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What we’ve been hoping would never happen again just did: Last Thursday, Harvard announced that the Business School would move classes online for all first-year and some second-year MBA students for a week — beginning on September 27 — due to a significant increase in Covid-19 cases at the school. Today marks what is hopefully their last day of online school.
This move appears warranted. The Business School had close to 60 students holed up in isolation when the choice was made. Despite making up 9 percent of Harvard’s student population, HBS students, mostly first-years, accounted for two-thirds of Covid cases among students in September — a development which has been attributed to off-campus social gatherings featuring unmasked intermingling among students. This is 12 times the positivity rate at Harvard’s other schools, including the College, which dealt with its own more modest spike in Covid-19 cases earlier this fall.
This step backward is also a bit scary. We don’t even want to imagine our classes being pushed back online, adding to the pain and disruption this dragging pandemic has already wrought. HBS’s brief move back online is a jarring reminder that Covid-19 is still very much with us. We must take this as an indication that we all need to act responsibly with regard to protecting ourselves and others from Covid-19 — even outside of our classes and official university events, and even when no one is watching.
Harvard’s decision to move classes online for a single week at the Business School is a tactful response, and its tailored nature a tremendous source of relief. The choice is indicative of the University’s capacity for a nimble, proportional action in response to a change in circumstance. It also suggests that we have learned a lot in the past 18 months about how to respond to Covid-19, with a greater understanding of what is necessary to curb a rise in cases: ratcheting up our testing cadences and de-densifying where possible while preserving the residential experience. We’re also pleased with Harvard’s cooperation with local government officials to ensure that this outbreak does not spread into the city of Cambridge or beyond. This week of online classes came after local and state public health officials advised it. All of these short-term measures promise to bring about long-term gains — both for our own peace of mind, and for the actual protection of our community.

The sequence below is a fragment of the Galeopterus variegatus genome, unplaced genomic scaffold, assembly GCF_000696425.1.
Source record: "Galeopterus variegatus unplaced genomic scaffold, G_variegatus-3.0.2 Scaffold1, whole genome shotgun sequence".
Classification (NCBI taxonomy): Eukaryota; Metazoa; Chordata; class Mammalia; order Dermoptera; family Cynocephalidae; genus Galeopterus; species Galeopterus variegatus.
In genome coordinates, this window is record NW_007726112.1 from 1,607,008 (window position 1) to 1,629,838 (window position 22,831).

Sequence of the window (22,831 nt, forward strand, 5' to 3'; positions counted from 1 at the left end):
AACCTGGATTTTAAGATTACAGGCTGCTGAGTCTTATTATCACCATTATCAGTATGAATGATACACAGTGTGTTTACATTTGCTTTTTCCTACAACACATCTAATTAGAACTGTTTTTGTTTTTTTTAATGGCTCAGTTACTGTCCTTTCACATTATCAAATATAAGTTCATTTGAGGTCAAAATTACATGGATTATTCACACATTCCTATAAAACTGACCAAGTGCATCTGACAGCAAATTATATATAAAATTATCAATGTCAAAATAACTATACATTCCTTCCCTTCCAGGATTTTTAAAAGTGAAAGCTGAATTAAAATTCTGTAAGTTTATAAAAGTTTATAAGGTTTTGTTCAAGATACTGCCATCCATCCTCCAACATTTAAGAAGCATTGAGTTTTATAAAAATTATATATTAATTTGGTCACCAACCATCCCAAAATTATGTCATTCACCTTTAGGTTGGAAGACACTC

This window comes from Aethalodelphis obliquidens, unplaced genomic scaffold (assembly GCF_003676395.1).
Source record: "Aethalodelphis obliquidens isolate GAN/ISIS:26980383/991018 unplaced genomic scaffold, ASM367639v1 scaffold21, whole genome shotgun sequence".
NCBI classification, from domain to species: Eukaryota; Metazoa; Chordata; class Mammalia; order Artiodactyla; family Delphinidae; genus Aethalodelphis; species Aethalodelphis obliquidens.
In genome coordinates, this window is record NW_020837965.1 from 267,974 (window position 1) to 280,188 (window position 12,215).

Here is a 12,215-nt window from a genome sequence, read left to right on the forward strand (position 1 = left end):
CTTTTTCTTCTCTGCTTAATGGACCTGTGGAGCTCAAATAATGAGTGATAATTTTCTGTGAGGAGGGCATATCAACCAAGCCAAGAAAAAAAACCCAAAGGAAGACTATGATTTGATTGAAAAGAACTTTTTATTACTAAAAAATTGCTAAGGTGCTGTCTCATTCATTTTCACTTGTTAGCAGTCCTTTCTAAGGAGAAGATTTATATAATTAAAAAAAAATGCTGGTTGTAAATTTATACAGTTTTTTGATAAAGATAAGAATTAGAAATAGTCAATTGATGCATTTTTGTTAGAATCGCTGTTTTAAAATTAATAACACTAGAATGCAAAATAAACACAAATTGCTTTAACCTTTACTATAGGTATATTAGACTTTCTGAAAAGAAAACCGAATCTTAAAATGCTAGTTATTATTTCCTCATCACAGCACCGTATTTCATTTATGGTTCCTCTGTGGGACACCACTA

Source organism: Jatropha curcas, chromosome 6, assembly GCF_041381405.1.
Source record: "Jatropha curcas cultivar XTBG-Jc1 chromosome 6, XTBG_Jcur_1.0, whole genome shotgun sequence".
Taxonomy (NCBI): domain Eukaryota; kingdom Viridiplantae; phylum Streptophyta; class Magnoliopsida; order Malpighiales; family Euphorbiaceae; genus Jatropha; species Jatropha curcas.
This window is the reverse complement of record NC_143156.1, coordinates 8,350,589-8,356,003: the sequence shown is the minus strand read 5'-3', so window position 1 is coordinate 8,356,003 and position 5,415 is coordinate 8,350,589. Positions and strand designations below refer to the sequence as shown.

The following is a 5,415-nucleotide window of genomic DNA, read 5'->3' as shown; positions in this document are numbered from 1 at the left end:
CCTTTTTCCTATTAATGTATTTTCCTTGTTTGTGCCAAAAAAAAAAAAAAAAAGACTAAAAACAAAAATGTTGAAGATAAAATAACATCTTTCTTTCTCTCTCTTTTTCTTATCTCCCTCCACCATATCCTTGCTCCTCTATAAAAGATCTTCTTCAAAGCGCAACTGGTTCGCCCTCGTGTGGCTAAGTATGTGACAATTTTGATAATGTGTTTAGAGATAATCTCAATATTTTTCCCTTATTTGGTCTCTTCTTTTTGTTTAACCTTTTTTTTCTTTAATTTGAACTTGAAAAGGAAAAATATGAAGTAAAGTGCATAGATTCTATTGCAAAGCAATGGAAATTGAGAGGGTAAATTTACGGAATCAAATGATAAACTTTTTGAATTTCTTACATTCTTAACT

Covid-19 requires a constant re-calibration of our behavior. In this new phase of the pandemic, we should anticipate sputters of covid cases even among our highly vaccinated community. When case counts rise, we must adjust. It’s not at all obvious what the correct calibration is, and each person will have a different level of comfort or lack thereof with social interaction. Still, we hope that the ballooning of cases we’ve witnessed at the Business School leads to a greater awareness that Covid-19 is still a threat to our university experiences and health, and might discourage reckless behavior.
We also believe that the situation at the Business School speaks to the continued importance of Covid-19 testing on campus. HBS students were previously testing for Covid weekly; now that cadence has been upped to every other day. The same exact upping of test cadences was mandated for undergraduates after our own Covid spike following move in; since its implementation, cases have been down. The University should consider getting ahead of outbreaks that may crop up in its other schools and institute thrice weekly testing for all Harvard schools if feasible.
The University should also find a way to make it immediately clear to its students and affiliates where the positive cases within Harvard are originating from. Instead of aggregating all graduate students into one category in the school’s public Covid-19 testing dashboard, Harvard should specify which graduate school these positive cases are traversing. This information would allow all students at the University to make more informed decisions about their own conduct and interactions across campus.
As much as we wish it weren’t the case, Covid-19 is still a threat. It’s important that we continue to act responsibly, react quickly, and do all that we can to prevent the spread of the virus on campus — not only for the safety of our community, but also to protect the sanctity of our in-person experience. We wish our peers across the river a good last day of virtual classes.
This staff editorial solely represents the majority view of The Crimson Editorial Board. It is the product of discussions at regular Editorial Board meetings. In order to ensure the impartiality of our journalism, Crimson editors who choose to opine and vote at these meetings are not involved in the reporting of articles on similar topics.
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